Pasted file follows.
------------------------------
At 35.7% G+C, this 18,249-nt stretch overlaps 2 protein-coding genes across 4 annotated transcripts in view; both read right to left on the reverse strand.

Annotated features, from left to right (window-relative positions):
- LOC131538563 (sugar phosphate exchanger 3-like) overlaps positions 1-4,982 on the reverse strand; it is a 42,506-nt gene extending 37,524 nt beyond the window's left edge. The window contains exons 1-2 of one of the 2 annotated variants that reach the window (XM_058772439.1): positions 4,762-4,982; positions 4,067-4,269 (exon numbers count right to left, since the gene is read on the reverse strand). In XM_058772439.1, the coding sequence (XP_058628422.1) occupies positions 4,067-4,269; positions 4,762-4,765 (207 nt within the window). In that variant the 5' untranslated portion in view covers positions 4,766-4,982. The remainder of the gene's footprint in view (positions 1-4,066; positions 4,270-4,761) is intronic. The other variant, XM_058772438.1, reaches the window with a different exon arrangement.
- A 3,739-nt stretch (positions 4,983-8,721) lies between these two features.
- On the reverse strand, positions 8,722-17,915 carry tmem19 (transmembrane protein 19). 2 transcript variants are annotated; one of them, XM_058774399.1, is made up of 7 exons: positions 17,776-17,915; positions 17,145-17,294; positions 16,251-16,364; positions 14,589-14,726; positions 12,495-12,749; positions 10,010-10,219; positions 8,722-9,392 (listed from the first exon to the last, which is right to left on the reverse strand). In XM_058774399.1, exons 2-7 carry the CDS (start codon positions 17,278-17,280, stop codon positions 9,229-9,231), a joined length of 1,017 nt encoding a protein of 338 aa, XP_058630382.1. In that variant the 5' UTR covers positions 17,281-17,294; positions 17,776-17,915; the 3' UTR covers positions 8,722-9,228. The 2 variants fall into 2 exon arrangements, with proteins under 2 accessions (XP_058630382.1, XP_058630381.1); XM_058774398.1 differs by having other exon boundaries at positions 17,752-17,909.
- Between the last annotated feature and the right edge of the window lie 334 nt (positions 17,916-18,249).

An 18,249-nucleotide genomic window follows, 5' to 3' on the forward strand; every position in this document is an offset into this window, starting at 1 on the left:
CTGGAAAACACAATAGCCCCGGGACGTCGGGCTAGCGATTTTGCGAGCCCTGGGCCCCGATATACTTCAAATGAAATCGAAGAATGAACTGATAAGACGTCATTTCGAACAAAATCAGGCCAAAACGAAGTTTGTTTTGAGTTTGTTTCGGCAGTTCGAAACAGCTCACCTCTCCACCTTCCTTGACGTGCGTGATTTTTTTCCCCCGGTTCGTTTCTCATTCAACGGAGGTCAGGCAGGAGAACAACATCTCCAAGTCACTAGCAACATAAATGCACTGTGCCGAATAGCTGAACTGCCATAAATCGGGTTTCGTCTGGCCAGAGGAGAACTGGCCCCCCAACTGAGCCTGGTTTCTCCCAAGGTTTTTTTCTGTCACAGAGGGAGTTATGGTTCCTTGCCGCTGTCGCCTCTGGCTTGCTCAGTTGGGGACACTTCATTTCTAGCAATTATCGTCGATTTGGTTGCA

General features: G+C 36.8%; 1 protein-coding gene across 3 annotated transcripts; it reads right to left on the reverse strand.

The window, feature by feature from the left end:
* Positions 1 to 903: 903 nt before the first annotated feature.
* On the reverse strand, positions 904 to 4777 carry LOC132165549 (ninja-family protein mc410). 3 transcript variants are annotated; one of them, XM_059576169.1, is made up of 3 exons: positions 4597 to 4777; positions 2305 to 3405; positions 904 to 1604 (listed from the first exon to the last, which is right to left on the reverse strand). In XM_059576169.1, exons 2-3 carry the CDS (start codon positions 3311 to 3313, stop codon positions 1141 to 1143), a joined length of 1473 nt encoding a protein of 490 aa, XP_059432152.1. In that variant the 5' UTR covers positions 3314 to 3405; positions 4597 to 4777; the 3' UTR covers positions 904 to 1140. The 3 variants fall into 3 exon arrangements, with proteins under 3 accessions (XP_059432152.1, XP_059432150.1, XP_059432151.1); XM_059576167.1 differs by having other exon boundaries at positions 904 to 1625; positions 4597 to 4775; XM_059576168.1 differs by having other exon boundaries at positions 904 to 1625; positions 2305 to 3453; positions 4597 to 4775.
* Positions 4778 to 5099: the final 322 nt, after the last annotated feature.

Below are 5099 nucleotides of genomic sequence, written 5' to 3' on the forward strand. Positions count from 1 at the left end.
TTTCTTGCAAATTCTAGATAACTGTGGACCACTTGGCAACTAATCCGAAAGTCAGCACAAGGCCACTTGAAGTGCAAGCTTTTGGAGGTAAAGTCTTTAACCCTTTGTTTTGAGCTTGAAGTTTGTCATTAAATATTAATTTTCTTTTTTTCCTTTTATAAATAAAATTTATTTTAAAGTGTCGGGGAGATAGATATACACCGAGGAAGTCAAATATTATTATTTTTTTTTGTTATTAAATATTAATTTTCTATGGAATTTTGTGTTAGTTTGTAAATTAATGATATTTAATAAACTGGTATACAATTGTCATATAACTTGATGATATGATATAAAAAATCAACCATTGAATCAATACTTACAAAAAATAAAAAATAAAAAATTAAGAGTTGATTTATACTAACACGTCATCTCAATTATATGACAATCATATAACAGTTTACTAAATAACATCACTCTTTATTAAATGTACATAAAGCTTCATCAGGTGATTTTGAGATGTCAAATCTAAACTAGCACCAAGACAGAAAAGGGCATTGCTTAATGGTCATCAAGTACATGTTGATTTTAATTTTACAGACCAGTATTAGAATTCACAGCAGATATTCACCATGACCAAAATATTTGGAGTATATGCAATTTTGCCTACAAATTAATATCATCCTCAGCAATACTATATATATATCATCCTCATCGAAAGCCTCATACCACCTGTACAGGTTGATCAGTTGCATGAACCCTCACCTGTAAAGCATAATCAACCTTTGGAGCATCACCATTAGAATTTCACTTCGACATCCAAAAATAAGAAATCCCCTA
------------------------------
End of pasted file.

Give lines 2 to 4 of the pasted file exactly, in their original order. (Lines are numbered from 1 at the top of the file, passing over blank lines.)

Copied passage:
Annotated features, from left to right (window-relative positions):
- LOC131538563 (sugar phosphate exchanger 3-like) overlaps positions 1-4,982 on the reverse strand; it is a 42,506-nt gene extending 37,524 nt beyond the window's left edge. The window contains exons 1-2 of one of the 2 annotated variants that reach the window (XM_058772439.1): positions 4,762-4,982; positions 4,067-4,269 (exon numbers count right to left, since the gene is read on the reverse strand). In XM_058772439.1, the coding sequence (XP_058628422.1) occupies positions 4,067-4,269; positions 4,762-4,765 (207 nt within the window). In that variant the 5' untranslated portion in view covers positions 4,766-4,982. The remainder of the gene's footprint in view (positions 1-4,066; positions 4,270-4,761) is intronic. The other variant, XM_058772438.1, reaches the window with a different exon arrangement.
- A 3,739-nt stretch (positions 4,983-8,721) lies between these two features.